Physical Needs

American Eskimos are active and athletic dogs that need daily exercise. They are not suited for apartment living. Eskies tend to get bored and destructive if they aren’t given enough things to keep them mentally stimulated. They don’t like being left alone in the house for long periods of time and will bark as a way of expressing their disapproval.

Their thick double coat makes them less suited to hot climates, but because of their climate-resistant coat, an American Eskimo is a great dog for cold-weather climates like Alaska or Canada.

The American Eskimo likes to sleep:

  • In bed with the owner
  • On a dog bed in the bedroom
  • In a crate in the bedroom (a crate is not meant to be used as a punishment)
  • In his room (a kennel run or using baby gates to keep him out of certain rooms works well)

Size and Weight

The American Eskimo (sometimes called the Eskie) is a medium-sized dog with a wedge-shaped head, triangular upright ears, and small dark eyes. They are sturdy dogs with well-muscled bodies.

The smallest variety of the breed measures 9 to 12 inches tall at the shoulders and weighs 15 to 20 pounds. The larger varieties can reach 15 to 19 inches tall and weigh 20 to 30 pounds.


The American Eskimo Dog is a friendly, affectionate, and intelligent breed. He enjoys being around people and makes an excellent family pet. The American Eskimo is also very active and loves playing with children.

It’s important to be firm but kind when training this dog. As he can be somewhat stubborn, he may resist commands if they are given in a shaky or unsure voice. These dogs like to hide things in their mouths and will chew sofas, chairs, and other household items if left alone for too long or bored.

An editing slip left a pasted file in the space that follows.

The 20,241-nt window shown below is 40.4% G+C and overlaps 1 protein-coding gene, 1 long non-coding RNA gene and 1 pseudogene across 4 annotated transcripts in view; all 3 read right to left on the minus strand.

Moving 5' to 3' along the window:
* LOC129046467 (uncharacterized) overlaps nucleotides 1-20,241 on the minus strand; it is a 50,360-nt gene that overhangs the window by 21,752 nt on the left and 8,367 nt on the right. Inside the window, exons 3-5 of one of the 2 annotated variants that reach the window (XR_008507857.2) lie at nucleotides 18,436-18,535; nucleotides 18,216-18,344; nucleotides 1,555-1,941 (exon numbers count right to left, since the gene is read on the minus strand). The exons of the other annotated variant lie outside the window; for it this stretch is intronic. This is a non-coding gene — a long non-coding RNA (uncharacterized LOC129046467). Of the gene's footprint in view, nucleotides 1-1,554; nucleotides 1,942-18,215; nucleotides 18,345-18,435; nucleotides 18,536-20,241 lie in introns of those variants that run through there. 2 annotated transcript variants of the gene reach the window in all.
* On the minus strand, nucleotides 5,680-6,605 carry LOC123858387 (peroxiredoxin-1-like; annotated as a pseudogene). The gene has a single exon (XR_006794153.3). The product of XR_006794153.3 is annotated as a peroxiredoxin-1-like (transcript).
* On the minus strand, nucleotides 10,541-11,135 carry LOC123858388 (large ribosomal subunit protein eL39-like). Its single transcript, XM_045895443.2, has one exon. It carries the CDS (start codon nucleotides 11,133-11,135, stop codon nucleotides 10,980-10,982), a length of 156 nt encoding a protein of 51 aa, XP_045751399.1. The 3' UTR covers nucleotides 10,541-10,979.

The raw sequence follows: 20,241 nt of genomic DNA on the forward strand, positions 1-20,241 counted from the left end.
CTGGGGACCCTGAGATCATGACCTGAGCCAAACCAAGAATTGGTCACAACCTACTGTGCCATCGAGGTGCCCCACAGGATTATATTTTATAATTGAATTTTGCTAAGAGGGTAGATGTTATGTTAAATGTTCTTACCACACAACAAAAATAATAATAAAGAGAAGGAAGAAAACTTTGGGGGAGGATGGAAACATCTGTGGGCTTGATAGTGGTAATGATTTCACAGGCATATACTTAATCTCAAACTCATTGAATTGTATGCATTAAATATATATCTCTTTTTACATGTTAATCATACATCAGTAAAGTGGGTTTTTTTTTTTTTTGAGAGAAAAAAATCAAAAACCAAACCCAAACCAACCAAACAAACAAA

This breed bonds closely with its family and does not do well when left alone for extended periods of time. They are great companions and love being the center of attention!


Ideally, you’ll want to feed your Eskie a high-quality dog food that lists meat as the first ingredient. This will mean spending a little more for food than you would for the cheaper brands, but your Eskie’s health is worth it. A higher-priced brand will contain fewer fillers, byproducts and chemical preservatives, which can make your dog sick over time.

Eskies are small dogs, so they don’t need much food. You should feed an adult Eskie between 1/2 and 3/4 of a cup of dry dog food a day. Your precise feeding amount depends on whether you have a toy or standard American Eskimo, how active she is and how much she weighs. Your vet can let you know if your Eskie requires more or less than these amounts to maintain her svelte figure.

Do American Eskimo dogs shed a lot?

American Eskimo dogs are good for people with allergies because the breed does not have an undercoat. Their soft, semi-long coat shed year round, but in small enough amounts that it’s not quite as noticeable as breeds with an undercoat.

Some Eskies will shed more than others, and it’s important to understand that short-haired Eskies will shed differently than long-haired Eskies.

A short-haired American Eskimo dog will shed more throughout the year, while a long-haired American Eskimo dog will blow their coat (shed heavily) twice a year and then shed lightly the rest of the year.

Brushing your American Eskimo is the best way to manage shedding and keep your home fur free. Brush your American Eskimo at least once a week for ten minutes or so with a slicker brush to reduce shedding and keep his skin healthy. Brushing your American Eskimo outside can make cleanup easier and is recommended during seasons when he’s blowing his coat.


If you’re looking for an affectionate, intelligent, and beautiful dog, the American Eskimo might be perfect for your family. But these dogs are not right for those who don’t have time or money to invest in their care. While they can be great watchdogs and seem threatening to strangers, they love people who are part of the family.

They are especially good with children, although they can sometimes hear them by nipping at their heels. If they’re properly socialized at an early age and given lots of attention and exercise, American Eskimos make great pets who will keep you laughing with their many tricks and antics.

Leave a Reply